No cold calling your friends

Faith & Inspiration

You have heard of cold calling—unsolicited random dialing of as many people as possible for the purpose of selling some product or service. But recently, I participated in another form of cold calling.

When I returned home from a recent trip to North Carolina I had bills and laundry and messages on my answering machine, so my intention was to make short work of the callbacks. Since I am not nearly the president of Berkshire Hathaway, my contacts were mostly of a personal nature rather than business. These were people who love me and whom I love.

I raced through the recordings and jotted down the names, and was bent on seeing how expeditiously I could discharge my responsibilities toward each person. I confess I was not so much interested in talking to them as in having talked to them. They were regarded as items on a to-do list. The goal was to deflect the ball out of my court and into theirs, where it could preferably stay until I was caught up on a few things around the house.

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Now I am not suggesting that it is sin to desire to accomplish tasks in an efficient manner, even if that task is talking to your friends. But I had to check myself at some point when I noticed I was in danger of reducing friendship to the measure of one of several proverbial plates to twirl on sticks. I realized that a phone call in this utilitarian state of mind was veering toward meaninglessness. I was deviously planning on engaging in a few pleasantries, inquiring as to their wellbeing and that of their significant others, and taking the nearest exit. It was cold calling, not warm-calling.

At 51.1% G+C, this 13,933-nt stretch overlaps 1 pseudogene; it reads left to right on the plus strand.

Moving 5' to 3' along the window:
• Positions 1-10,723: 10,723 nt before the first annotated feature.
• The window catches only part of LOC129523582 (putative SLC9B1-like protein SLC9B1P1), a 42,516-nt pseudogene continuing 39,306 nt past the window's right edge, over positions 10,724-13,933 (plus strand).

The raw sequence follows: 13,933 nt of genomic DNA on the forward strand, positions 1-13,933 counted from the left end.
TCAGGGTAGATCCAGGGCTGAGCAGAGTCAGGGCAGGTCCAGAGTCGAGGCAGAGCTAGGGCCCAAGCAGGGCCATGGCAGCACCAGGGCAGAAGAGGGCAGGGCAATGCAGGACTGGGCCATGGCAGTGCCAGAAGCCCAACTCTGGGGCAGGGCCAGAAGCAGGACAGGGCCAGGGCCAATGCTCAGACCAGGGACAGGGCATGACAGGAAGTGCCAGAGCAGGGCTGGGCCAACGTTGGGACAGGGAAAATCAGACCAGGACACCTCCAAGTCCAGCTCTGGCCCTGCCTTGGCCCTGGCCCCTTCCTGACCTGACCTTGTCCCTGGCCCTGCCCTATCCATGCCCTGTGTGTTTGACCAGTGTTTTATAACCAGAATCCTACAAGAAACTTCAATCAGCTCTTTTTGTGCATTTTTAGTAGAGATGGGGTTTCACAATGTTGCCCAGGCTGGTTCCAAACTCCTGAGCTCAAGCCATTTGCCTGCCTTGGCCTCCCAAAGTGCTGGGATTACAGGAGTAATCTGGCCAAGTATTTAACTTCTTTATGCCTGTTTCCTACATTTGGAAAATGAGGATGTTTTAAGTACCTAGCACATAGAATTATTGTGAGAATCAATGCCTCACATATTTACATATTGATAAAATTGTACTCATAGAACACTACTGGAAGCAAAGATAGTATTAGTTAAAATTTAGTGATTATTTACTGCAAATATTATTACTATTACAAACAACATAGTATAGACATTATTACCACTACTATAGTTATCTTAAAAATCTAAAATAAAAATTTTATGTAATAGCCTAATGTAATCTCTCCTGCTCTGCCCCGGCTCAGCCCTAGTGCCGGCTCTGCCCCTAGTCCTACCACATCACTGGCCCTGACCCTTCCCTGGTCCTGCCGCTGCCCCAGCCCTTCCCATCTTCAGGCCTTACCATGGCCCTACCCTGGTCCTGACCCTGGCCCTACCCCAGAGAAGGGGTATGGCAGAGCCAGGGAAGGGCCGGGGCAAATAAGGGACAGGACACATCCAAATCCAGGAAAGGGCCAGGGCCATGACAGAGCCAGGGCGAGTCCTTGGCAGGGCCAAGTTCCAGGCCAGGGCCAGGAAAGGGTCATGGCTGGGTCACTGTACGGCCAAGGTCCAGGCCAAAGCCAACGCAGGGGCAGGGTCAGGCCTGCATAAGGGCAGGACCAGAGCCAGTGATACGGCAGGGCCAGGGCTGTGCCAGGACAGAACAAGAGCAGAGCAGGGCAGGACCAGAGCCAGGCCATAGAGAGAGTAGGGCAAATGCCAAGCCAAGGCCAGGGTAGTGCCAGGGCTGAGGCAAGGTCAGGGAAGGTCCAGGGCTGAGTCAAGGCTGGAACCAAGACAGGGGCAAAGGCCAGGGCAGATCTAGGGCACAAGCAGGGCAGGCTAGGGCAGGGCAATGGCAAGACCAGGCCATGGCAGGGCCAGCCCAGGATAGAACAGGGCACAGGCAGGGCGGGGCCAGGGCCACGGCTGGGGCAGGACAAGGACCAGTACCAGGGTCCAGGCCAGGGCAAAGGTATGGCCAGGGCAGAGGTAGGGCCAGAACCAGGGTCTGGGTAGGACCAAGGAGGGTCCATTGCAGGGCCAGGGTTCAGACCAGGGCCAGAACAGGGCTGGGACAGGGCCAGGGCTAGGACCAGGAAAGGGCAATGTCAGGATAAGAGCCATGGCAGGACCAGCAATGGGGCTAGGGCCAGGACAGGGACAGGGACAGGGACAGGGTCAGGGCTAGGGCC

Then I got an idea. How about if I took a moment to pray for my list of people before picking up the phone? The apostle Paul did something similar, and surely, he was a busy man. His habit was to pray for people when they came to mind:

“I thank my God in all my remembrance of you” (Philippians 1:3).

I believe this is the ticket. Holding onto one’s friends merely by being prompt with phone calls so as not to lose them is nothing but managing friendship. What emptiness that is. How meaningless to merely be “successful” at friendship when there is no lifting them up to God once in a while. A prayer coupled with a phone call is as different from a phone call as lightning is from a lightning bug. And it costs but a moment of our precious time. 

Andrée Seu Peterson
Andrée Seu Peterson

Andrée is the author of three books: Won't Let You Go Unless You Bless Me, Normal Kingdom Business, and We Shall Have Spring Again.


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